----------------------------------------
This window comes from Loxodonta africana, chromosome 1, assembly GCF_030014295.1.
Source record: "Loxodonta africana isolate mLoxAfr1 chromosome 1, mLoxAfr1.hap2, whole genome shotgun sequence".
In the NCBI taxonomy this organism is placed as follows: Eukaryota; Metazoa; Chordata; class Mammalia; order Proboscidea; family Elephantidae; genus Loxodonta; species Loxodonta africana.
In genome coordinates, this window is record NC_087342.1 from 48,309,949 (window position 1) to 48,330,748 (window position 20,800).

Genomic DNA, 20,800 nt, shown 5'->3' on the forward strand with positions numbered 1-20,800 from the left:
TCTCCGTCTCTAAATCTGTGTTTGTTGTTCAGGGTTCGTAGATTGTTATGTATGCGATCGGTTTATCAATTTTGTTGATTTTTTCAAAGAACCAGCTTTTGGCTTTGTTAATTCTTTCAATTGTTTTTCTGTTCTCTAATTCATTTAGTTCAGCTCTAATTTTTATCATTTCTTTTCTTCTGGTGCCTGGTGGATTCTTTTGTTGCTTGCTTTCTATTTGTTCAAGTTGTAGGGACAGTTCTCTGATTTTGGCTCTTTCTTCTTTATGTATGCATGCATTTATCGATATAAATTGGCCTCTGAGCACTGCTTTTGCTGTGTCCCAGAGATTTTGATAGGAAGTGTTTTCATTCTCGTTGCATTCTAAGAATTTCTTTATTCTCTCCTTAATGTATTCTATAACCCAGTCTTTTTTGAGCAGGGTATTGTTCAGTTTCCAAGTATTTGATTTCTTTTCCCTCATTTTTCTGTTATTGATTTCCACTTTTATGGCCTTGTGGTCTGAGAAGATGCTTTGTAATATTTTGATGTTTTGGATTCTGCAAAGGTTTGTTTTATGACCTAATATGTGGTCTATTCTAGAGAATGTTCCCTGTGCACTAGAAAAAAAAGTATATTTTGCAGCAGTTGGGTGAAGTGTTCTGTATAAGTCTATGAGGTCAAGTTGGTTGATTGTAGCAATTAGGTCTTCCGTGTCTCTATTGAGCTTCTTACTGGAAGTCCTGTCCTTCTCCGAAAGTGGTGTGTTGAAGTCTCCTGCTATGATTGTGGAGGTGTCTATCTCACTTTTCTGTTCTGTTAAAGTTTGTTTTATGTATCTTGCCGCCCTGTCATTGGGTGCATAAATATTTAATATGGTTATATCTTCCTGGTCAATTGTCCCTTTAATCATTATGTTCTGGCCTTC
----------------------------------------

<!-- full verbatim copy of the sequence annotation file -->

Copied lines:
This window comes from Loxodonta africana, chromosome 1, assembly GCF_030014295.1.
Source record: "Loxodonta africana isolate mLoxAfr1 chromosome 1, mLoxAfr1.hap2, whole genome shotgun sequence".
In the NCBI taxonomy this organism is placed as follows: Eukaryota; Metazoa; Chordata; class Mammalia; order Proboscidea; family Elephantidae; genus Loxodonta; species Loxodonta africana.
In genome coordinates, this window is record NC_087342.1 from 48,309,949 (window position 1) to 48,330,748 (window position 20,800).

Genomic DNA, 20,800 nt, shown 5'->3' on the forward strand with positions numbered 1-20,800 from the left:
TCTCCGTCTCTAAATCTGTGTTTGTTGTTCAGGGTTCGTAGATTGTTATGTATGCGATCGGTTTATCAATTTTGTTGATTTTTTCAAAGAACCAGCTTTTGGCTTTGTTAATTCTTTCAATTGTTTTTCTGTTCTCTAATTCATTTAGTTCAGCTCTAATTTTTATCATTTCTTTTCTTCTGGTGCCTGGTGGATTCTTTTGTTGCTTGCTTTCTATTTGTTCAAGTTGTAGGGACAGTTCTCTGATTTTGGCTCTTTCTTCTTTATGTATGCATGCATTTATCGATATAAATTGGCCTCTGAGCACTGCTTTTGCTGTGTCCCAGAGATTTTGATAGGAAGTGTTTTCATTCTCGTTGCATTCTAAGAATTTCTTTATTCTCTCCTTAATGTATTCTATAACCCAGTCTTTTTTGAGCAGGGTATTGTTCAGTTTCCAAGTATTTGATTTCTTTTCCCTCATTTTTCTGTTATTGATTTCCACTTTTATGGCCTTGTGGTCTGAGAAGATGCTTTGTAATATTTTGATGTTTTGGATTCTGCAAAGGTTTGTTTTATGACCTAATATGTGGTCTATTCTAGAGAATGTTCCCTGTGCACTAGAAAAAAAAGTATATTTTGCAGCAGTTGGGTGAAGTGTTCTGTATAAGTCTATGAGGTCAAGTTGGTTGATTGTAGCAATTAGGTCTTCCGTGTCTCTATTGAGCTTCTTACTGGAAGTCCTGTCCTTCTCCGAAAGTGGTGTGTTGAAGTCTCCTGCTATGATTGTGGAGGTGTCTATCTCACTTTTCTGTTCTGTTAAAGTTTGTTTTATGTATCTTGCCGCCCTGTCATTGGGTGCATAAATATTTAATATGGTTATATCTTCCTGGTCAATTGTCCCTTTAATCATTATGTTCTGGCCTTC